collaborating with valentino, art vs. commerce and country life: a conversation with artist esther stewart
What a time to be the young Australian art star.
In January Maison Valentino kicked off Paris fashion week with a bold menswear collection comprised of geometric shapes in a rich colour palette that extended beyond the runway and throughout the plush carpets of the historic Hotel Salomon de Rothschild. Ahead of the show Maison Valentino's creative directors, Maria Grazia Chiuri and Pierpaolo Piccioli, revealed that their inspirations for the collection were ballets russes, futurism, cubism and 27 year old Australian painter, Esther Stewart.
As the runway music faded out, the international fashion media were alerted to the presence of Stewart, sitting in the audience, watching her once 2D geometric paintings float past in 3D wearable form.
The Paris debut kicked off a huge year for the young artist, who spends most of her time in her country Victoria studio, creating art works preoccupied with abstract and geometric shapes that experiment with perception, form and oft result in an optical illusion effect.
As she prepares for her first show of 2016, i-D caught up with Esther Stewart in Melbourne to reflect on her year and talk international artistic collaboration.
2015 has been both a remarkable and busy year for you. As the year closes are you just now having a chance to finally process it all?
It's been a busy but exciting year. I have worked with a lot of new people and travelled a lot. I don't spend a lot of time reflecting generally as my mind is normally busy thinking of what's next but I am happy with how the year has rushed by.
The Valentino collaboration was a glorious pairing and has kind of endured in the months since the collection showed. How and when did the collaboration first come about?
A designer in the menswear team at Valentino, Maura Cianfriglia, saw an online review of my 2013 show "Makin' Plans" at Utopian Slumps. It wasn't until mid last year that Valentino approached me and proposed that we work together.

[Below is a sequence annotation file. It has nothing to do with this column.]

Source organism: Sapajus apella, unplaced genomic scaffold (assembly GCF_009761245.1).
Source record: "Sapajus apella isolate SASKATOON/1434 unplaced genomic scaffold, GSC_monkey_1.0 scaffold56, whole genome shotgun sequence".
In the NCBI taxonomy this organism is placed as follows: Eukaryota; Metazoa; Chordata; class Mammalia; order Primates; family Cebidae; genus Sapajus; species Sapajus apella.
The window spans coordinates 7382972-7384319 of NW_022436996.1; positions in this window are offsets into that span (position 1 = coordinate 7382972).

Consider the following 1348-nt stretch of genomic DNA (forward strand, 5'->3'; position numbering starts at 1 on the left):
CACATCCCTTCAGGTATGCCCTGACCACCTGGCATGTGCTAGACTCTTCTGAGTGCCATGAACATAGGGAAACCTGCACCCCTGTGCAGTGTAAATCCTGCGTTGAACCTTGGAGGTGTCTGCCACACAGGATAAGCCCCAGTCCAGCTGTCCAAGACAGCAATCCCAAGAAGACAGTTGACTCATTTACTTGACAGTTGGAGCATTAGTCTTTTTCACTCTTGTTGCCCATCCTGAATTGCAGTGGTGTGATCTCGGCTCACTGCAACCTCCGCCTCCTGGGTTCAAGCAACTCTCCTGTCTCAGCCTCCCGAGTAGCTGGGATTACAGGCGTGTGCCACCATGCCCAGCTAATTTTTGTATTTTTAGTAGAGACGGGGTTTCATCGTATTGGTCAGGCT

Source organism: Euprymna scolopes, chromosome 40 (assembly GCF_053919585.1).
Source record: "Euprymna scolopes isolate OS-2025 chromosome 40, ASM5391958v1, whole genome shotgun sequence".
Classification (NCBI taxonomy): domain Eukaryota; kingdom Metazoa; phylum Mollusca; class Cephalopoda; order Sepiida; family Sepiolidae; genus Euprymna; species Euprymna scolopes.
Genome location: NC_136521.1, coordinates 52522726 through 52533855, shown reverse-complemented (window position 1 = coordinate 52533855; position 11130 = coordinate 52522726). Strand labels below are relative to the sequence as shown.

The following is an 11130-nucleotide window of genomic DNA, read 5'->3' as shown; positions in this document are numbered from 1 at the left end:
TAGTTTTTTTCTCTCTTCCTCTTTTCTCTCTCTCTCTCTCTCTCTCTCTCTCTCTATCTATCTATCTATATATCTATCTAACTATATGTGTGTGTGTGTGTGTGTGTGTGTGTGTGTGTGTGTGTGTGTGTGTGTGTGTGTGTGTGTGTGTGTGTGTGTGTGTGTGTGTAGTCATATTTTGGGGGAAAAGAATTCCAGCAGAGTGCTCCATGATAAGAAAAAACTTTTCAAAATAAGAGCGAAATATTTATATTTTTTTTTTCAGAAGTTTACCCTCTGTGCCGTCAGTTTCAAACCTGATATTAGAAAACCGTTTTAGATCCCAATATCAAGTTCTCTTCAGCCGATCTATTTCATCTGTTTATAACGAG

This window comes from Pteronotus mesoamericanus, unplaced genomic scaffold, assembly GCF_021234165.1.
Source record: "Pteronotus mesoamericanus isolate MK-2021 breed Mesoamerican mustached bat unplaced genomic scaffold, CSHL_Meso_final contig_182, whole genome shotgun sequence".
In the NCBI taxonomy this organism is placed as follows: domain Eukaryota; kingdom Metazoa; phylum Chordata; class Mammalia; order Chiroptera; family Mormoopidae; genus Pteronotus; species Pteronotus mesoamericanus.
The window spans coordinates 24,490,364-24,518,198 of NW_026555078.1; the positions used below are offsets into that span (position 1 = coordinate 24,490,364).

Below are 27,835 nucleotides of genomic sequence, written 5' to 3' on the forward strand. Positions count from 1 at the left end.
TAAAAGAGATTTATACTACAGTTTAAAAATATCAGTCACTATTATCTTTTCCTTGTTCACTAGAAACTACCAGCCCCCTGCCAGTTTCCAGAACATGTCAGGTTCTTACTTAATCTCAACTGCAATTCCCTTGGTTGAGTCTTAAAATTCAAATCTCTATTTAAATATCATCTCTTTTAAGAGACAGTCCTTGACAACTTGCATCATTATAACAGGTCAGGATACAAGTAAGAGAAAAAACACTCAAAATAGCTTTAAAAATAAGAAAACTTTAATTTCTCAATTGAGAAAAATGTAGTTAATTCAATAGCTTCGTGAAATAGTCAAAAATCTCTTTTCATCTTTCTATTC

What was the collaborative process like? Were you working from Australia and just sending work over or was there travel back and forth?
There was a lot of discussion early on in the process about what they were hoping to do with my works and how they wanted to use them. For me it was important to feel comfortable that they respected my artistic practices and I tried to show them the same respect by allowing them the freedom to interpret my works into their range. They took so much care to be faithful to my works and I couldn't have been happier with the result. It was amazing to see my works that are 2D and very flat becomes something so tactile, well crafted and moveable.
While the range was being developed I remained in Australia as I had two solo shows I was developing and making at the same time. I went to Paris in January for the launch of the range and then Rome in July to see my collaboration in the Valentino flagship store.
How did it feel when you saw the runway show with your work all over the clothing, accessories and that glorious carpet?
I had butterflies for months thinking about seeing the show. I was overwhelmed by the attention to detail and the care that was taken with my works when transforming them into garments and accessories. The highlight for me was being immersed in the catwalk experience at Hotel Salomon de Rothschild and being overwhelmed by the movement, lighting and music.
Do you have plans to work with Valentino or any other fashion houses again?